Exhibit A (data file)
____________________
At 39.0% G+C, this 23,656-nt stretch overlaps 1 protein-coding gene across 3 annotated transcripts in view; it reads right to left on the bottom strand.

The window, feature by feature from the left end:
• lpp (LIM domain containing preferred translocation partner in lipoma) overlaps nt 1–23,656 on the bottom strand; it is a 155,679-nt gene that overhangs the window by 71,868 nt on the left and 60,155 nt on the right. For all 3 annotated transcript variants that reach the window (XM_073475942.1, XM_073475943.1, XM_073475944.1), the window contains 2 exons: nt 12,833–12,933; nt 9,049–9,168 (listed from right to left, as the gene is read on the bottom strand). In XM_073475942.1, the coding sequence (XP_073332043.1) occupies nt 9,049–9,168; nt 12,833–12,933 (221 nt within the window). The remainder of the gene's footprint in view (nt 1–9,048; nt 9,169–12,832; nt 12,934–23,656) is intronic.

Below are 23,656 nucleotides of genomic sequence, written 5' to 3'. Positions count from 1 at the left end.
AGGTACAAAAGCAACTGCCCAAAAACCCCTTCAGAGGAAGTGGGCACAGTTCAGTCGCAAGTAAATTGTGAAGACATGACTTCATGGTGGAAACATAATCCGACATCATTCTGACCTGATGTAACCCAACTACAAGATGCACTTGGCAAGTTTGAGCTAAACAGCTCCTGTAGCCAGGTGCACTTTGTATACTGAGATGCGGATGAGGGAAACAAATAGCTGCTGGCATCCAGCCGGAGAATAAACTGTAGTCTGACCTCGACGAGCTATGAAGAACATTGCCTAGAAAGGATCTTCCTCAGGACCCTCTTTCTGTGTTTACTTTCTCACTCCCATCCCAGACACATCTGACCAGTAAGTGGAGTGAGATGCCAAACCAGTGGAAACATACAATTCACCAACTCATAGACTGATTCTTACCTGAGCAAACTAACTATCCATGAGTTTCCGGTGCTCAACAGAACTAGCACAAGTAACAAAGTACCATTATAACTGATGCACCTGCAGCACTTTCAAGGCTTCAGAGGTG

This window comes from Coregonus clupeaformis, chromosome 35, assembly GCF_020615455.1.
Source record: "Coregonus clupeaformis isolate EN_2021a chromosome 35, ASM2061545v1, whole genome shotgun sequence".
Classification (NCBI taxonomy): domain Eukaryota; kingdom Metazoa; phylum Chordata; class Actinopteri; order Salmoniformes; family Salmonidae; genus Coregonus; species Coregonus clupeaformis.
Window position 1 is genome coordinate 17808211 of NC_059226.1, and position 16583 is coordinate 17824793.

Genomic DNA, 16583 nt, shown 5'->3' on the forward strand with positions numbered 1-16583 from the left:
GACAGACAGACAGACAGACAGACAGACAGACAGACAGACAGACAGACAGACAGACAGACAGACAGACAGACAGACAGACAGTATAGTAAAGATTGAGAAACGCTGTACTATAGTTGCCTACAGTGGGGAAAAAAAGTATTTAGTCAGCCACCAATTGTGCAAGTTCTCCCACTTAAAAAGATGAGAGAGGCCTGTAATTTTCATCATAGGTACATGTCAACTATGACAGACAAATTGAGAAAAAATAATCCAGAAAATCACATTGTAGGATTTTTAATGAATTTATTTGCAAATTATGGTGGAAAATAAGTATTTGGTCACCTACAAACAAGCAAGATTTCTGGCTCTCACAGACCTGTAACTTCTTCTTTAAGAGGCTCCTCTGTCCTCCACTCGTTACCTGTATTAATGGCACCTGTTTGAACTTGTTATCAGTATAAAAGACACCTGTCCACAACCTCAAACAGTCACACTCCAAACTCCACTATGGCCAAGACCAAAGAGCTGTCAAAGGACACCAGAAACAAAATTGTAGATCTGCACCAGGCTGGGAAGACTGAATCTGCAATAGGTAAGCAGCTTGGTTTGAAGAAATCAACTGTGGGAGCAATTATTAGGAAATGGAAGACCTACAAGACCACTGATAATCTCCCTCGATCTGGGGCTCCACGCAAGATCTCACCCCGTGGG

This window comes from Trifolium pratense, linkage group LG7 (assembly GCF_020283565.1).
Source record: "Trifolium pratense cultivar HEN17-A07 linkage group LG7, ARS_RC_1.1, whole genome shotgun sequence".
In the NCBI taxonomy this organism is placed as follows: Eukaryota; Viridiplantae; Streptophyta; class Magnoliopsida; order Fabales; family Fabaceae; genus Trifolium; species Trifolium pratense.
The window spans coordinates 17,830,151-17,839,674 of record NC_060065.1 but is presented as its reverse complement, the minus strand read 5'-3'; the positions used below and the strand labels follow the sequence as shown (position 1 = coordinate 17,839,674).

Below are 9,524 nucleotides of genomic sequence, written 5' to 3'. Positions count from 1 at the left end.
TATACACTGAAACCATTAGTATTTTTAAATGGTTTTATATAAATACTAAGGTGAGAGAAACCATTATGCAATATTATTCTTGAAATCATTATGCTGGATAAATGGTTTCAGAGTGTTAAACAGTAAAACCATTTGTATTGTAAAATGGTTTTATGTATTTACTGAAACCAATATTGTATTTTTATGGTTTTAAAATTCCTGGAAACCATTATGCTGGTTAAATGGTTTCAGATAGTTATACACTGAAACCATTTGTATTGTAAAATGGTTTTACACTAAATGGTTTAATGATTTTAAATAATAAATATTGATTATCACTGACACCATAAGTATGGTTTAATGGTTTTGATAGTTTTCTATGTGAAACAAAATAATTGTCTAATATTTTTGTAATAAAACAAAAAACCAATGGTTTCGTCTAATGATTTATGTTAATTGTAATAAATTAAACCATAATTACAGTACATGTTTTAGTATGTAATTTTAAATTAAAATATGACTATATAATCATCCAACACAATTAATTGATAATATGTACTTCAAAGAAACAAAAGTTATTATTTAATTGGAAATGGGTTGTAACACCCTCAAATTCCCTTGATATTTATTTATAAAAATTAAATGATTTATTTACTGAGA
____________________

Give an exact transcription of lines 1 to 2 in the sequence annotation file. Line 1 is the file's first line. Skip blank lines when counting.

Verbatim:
At 39.0% G+C, this 23,656-nt stretch overlaps 1 protein-coding gene across 3 annotated transcripts in view; it reads right to left on the bottom strand.

The window, feature by feature from the left end: